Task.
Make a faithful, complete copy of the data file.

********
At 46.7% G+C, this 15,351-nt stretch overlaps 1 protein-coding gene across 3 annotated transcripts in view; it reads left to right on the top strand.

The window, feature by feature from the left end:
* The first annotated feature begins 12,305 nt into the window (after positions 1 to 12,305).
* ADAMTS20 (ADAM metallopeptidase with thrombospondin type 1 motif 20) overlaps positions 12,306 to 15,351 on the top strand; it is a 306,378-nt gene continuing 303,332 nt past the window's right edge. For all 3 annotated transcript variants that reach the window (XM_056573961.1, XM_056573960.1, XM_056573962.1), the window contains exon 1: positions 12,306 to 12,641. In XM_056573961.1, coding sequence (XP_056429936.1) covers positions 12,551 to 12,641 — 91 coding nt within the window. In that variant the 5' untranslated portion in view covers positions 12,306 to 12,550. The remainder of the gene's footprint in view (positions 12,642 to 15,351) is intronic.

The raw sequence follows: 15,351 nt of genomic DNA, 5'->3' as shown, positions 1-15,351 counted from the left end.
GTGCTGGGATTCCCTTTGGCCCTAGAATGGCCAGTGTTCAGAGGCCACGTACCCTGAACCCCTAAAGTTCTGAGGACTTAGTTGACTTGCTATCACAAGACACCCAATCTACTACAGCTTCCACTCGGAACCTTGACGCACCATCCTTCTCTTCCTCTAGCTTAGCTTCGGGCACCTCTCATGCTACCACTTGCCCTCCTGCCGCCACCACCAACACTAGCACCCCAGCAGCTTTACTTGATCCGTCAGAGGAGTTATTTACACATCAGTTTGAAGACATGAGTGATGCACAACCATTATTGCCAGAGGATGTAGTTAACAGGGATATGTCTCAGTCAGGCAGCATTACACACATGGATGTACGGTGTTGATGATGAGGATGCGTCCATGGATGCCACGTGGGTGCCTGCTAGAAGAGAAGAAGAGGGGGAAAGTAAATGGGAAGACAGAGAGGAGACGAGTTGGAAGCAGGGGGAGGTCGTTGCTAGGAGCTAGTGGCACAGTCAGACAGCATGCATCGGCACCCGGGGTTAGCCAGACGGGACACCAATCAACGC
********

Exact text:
At 46.7% G+C, this 15,351-nt stretch overlaps 1 protein-coding gene across 3 annotated transcripts in view; it reads left to right on the top strand.

The window, feature by feature from the left end:
* The first annotated feature begins 12,305 nt into the window (after positions 1 to 12,305).
* ADAMTS20 (ADAM metallopeptidase with thrombospondin type 1 motif 20) overlaps positions 12,306 to 15,351 on the top strand; it is a 306,378-nt gene continuing 303,332 nt past the window's right edge. For all 3 annotated transcript variants that reach the window (XM_056573961.1, XM_056573960.1, XM_056573962.1), the window contains exon 1: positions 12,306 to 12,641. In XM_056573961.1, coding sequence (XP_056429936.1) covers positions 12,551 to 12,641 — 91 coding nt within the window. In that variant the 5' untranslated portion in view covers positions 12,306 to 12,550. The remainder of the gene's footprint in view (positions 12,642 to 15,351) is intronic.

The raw sequence follows: 15,351 nt of genomic DNA, 5'->3' as shown, positions 1-15,351 counted from the left end.
GTGCTGGGATTCCCTTTGGCCCTAGAATGGCCAGTGTTCAGAGGCCACGTACCCTGAACCCCTAAAGTTCTGAGGACTTAGTTGACTTGCTATCACAAGACACCCAATCTACTACAGCTTCCACTCGGAACCTTGACGCACCATCCTTCTCTTCCTCTAGCTTAGCTTCGGGCACCTCTCATGCTACCACTTGCCCTCCTGCCGCCACCACCAACACTAGCACCCCAGCAGCTTTACTTGATCCGTCAGAGGAGTTATTTACACATCAGTTTGAAGACATGAGTGATGCACAACCATTATTGCCAGAGGATGTAGTTAACAGGGATATGTCTCAGTCAGGCAGCATTACACACATGGATGTACGGTGTTGATGATGAGGATGCGTCCATGGATGCCACGTGGGTGCCTGCTAGAAGAGAAGAAGAGGGGGAAAGTAAATGGGAAGACAGAGAGGAGACGAGTTGGAAGCAGGGGGAGGTCGTTGCTAGGAGCTAGTGGCACAGTCAGACAGCATGCATCGGCACCCGGGGTTAGCCAGACGGGACACCAATCAACGC